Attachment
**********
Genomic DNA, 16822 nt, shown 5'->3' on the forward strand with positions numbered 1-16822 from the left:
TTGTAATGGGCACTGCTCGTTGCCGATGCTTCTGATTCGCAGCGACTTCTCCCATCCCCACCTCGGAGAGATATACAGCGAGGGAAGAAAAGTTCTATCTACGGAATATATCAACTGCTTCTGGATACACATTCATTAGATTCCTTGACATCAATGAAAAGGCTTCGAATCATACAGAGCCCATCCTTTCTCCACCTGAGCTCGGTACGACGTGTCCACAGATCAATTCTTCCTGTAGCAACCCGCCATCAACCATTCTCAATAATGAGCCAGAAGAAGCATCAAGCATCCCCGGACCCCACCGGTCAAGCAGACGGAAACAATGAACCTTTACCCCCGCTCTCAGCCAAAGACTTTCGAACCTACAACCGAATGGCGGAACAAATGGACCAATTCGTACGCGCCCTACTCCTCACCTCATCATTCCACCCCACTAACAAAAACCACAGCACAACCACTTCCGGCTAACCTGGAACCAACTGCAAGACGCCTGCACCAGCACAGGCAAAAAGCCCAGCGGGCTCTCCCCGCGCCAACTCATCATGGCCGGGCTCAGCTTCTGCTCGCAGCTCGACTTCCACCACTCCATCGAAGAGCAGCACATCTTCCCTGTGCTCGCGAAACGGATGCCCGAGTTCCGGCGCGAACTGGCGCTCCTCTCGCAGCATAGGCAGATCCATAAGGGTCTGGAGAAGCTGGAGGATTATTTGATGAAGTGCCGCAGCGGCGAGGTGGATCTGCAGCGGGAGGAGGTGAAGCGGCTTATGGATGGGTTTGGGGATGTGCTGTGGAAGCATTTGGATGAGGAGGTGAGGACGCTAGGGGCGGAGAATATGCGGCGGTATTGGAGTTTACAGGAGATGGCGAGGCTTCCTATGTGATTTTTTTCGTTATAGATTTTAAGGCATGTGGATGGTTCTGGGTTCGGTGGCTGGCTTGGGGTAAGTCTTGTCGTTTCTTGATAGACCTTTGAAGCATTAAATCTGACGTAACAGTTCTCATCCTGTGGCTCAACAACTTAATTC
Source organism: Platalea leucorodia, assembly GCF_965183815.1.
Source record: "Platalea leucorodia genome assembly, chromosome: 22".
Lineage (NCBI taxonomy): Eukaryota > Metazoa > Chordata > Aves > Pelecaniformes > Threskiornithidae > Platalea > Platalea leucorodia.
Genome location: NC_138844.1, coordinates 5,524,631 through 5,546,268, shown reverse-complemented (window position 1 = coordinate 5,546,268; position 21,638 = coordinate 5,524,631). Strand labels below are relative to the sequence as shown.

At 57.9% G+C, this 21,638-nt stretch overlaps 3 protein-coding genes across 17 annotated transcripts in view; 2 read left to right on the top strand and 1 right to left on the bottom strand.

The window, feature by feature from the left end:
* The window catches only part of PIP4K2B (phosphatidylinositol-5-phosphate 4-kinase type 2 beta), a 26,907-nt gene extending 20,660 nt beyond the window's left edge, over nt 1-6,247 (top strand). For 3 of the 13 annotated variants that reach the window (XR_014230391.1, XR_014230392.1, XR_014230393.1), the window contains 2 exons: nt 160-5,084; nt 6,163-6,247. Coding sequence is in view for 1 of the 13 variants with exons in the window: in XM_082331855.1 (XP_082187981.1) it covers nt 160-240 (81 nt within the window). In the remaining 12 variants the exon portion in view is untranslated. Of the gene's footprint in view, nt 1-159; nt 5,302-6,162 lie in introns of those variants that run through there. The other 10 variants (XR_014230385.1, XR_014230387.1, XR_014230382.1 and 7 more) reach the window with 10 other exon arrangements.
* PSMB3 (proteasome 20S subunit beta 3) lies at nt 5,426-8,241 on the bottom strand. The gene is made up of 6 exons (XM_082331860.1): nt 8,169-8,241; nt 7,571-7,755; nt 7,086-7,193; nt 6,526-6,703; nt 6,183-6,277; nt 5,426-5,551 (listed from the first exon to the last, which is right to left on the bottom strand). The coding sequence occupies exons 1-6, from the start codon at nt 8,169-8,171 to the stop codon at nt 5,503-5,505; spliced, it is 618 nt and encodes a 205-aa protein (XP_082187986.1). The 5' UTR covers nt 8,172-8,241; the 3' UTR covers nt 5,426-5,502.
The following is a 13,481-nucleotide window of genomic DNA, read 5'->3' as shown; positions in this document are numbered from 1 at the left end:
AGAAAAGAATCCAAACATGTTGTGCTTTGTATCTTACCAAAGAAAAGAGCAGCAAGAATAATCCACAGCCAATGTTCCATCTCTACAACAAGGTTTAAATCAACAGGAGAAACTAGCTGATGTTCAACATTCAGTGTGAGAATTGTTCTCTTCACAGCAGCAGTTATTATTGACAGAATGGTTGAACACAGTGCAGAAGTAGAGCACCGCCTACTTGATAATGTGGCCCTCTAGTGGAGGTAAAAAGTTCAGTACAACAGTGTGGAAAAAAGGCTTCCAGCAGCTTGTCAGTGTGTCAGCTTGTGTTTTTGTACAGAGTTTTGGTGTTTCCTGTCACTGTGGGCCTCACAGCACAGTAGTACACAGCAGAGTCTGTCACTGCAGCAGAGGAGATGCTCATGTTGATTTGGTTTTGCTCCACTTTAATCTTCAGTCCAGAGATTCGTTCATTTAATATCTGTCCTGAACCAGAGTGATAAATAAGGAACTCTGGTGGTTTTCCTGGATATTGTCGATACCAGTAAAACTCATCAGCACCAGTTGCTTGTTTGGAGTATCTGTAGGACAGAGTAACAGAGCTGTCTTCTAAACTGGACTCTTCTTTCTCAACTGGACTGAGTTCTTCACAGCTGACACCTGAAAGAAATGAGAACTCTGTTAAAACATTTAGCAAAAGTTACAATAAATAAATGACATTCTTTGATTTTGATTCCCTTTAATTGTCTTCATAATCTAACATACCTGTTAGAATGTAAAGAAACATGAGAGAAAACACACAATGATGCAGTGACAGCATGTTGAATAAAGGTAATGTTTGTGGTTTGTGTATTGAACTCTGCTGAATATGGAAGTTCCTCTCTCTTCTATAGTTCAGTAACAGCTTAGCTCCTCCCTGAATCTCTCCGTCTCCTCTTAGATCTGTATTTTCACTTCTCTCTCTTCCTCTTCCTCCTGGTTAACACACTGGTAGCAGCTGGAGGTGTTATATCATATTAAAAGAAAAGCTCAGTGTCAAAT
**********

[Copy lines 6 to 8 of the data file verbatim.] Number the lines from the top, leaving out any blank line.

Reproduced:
Genome location: NC_138844.1, coordinates 5,524,631 through 5,546,268, shown reverse-complemented (window position 1 = coordinate 5,546,268; position 21,638 = coordinate 5,524,631). Strand labels below are relative to the sequence as shown.

At 57.9% G+C, this 21,638-nt stretch overlaps 3 protein-coding genes across 17 annotated transcripts in view; 2 read left to right on the top strand and 1 right to left on the bottom strand.

The window, feature by feature from the left end: